A Positive Psychology update from Dr. Martin E. P. Seligman:
From Flourish, 2011
Martin E.P. Seligman
In the mid-1980s, 120 men from San Francisco had their first heart attacks, and they served as the untreated control group in the massive Multiple Risk Factor Intervention Trial (acronymic MR FIT) study. This study disappointed many psychologists and cardiologists by ultimately finding no effect on CVD (CardioVascular Disease) by training to change these men’s personalities from type A (aggressive, time urgent, and hostile) to type B (easygoing).
The 120 untreated men, however, were of great interest to Gregory Buchanan, then a graduate student at Penn, and to me because so much was known about their first heart attacks: extent of damage to the heart, blood pressure, cholesterol, body mass, and lifestyle—all the traditional risk factors for cardiovascular disease.
In addition, the men were all interviewed about their lives: family, job, and hobbies. We took every single “because” statement from each of their videotaped interviews and coded it for optimism and pessimism.
Within eight and a half years, half the men had died of a second heart attack, and we opened the sealed envelope.
Could we predict who would have a second heart attack?
None of the usual risk factors predicted death: not blood pressure, not cholesterol, not even how extensive the damage from the first heart attack. Only optimism, eight and a half years earlier, predicted a second heart attack [i] : of the sixteen most pessimistic men, fifteen died. Of the sixteen most optimistic men, only five died.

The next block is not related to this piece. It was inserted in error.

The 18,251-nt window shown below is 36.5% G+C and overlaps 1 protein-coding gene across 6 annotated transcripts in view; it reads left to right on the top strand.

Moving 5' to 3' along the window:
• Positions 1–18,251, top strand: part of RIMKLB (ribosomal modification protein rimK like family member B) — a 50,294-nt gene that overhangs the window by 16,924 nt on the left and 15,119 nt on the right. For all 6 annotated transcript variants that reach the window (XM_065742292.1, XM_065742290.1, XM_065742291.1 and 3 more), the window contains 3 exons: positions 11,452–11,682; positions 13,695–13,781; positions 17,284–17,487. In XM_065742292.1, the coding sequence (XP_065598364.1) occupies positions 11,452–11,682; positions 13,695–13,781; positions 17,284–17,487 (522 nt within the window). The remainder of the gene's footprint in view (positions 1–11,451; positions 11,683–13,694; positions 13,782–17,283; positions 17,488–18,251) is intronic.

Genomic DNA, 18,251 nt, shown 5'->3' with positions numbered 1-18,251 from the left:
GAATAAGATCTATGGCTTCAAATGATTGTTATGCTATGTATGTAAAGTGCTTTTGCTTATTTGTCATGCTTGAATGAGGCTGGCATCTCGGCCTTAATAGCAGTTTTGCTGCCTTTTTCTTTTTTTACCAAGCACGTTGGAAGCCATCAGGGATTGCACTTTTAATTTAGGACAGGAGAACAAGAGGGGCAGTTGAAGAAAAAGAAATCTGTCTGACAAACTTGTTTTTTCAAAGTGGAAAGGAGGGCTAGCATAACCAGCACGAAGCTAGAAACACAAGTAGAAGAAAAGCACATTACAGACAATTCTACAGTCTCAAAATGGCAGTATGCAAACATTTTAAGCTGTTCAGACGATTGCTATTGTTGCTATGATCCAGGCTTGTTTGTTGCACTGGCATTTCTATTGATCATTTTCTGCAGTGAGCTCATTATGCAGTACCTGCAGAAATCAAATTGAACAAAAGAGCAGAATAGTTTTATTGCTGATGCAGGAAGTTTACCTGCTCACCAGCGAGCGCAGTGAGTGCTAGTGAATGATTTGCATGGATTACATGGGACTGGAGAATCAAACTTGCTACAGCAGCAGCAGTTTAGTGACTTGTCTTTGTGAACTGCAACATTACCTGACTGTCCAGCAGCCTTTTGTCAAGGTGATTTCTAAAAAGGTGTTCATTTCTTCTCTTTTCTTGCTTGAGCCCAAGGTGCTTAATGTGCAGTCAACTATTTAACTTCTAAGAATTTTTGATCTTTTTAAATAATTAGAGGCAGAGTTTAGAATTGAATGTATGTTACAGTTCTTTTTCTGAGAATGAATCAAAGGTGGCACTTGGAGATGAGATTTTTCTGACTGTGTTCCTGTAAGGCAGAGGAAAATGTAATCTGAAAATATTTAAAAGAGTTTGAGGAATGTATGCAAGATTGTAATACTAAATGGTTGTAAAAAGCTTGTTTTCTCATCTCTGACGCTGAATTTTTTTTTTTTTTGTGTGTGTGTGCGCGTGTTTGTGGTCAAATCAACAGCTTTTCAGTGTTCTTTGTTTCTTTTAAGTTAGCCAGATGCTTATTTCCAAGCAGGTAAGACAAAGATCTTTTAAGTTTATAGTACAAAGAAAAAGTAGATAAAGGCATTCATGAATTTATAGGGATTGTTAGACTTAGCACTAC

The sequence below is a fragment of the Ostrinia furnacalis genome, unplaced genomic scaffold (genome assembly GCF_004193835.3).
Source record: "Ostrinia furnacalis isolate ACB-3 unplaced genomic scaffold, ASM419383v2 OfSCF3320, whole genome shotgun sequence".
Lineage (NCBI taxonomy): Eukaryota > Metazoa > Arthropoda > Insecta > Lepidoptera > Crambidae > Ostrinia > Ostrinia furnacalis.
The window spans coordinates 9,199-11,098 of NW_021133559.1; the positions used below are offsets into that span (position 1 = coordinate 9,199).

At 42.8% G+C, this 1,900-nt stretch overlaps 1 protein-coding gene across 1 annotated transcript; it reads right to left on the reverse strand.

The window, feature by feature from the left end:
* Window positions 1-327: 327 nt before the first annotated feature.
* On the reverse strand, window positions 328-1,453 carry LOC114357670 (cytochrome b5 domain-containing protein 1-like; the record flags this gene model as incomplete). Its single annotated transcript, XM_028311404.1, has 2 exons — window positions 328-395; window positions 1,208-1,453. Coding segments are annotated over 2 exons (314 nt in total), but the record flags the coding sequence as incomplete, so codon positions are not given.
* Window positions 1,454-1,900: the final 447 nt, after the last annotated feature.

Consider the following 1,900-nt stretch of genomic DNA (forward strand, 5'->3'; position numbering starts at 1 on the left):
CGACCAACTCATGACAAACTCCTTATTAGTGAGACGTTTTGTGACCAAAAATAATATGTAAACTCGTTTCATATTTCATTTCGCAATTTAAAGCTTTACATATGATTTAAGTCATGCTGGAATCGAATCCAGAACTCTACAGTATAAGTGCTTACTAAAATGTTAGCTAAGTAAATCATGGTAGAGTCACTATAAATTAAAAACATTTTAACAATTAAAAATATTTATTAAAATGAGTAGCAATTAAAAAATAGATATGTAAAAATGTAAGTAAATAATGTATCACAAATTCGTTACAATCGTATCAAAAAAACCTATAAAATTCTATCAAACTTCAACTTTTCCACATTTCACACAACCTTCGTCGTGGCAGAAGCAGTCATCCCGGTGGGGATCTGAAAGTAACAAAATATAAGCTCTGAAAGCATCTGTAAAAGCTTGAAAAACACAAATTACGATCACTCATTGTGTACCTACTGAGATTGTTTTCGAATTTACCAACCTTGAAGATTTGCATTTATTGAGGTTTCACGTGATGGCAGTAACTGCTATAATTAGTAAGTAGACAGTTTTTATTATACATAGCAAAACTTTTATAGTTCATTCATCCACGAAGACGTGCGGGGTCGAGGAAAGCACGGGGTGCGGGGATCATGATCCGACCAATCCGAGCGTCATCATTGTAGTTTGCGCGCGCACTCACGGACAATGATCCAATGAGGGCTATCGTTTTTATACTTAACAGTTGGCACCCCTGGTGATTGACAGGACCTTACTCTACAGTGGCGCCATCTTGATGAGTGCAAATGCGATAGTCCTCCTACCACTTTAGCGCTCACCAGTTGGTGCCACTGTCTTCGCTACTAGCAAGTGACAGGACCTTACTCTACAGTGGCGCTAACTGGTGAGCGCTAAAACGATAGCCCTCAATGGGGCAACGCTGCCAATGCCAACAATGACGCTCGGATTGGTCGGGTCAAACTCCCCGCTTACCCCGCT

This finding has been repeatedly confirmed in larger studies of cardiovascular disease, using varied measures of optimism:
Veterans Affairs Normative Aging Study. In 1986, 1,306 veterans took the Minnesota Multiphasic Personality Inventory (MMPI) and were tracked for ten years. During that time, 162 cases of cardiovascular disease occurred. The MMPI has an optimism-pessimism scale that reliably predicts mortality in other studies. Smoking, alcohol use, blood pressure, cholesterol, body mass, family history of CVD, and education were measured, as was anxiety, depression, and hostility, and all of these were controlled for statistically. Men with the most optimistic style had 25 percent less CVD than average, and men with the least optimism had 25 percent more CVD than average. This trend was strong and continuous, indicating that greater optimism protected the men, whereas less optimism weakened them.
European Prospective Investigation. More than 20,000 healthy British adults were followed from 1996-2002 during which 994 of them died, 365 of them from CVD. Many physical and psychological variables were measured at the outset of the study: smoking, social class, hostility, and neuroticism, for example. Sense of mastery was also measured by seven questions:
- I have little control over the things that happen to me.
- There is really no way I can solve some of the problems I have.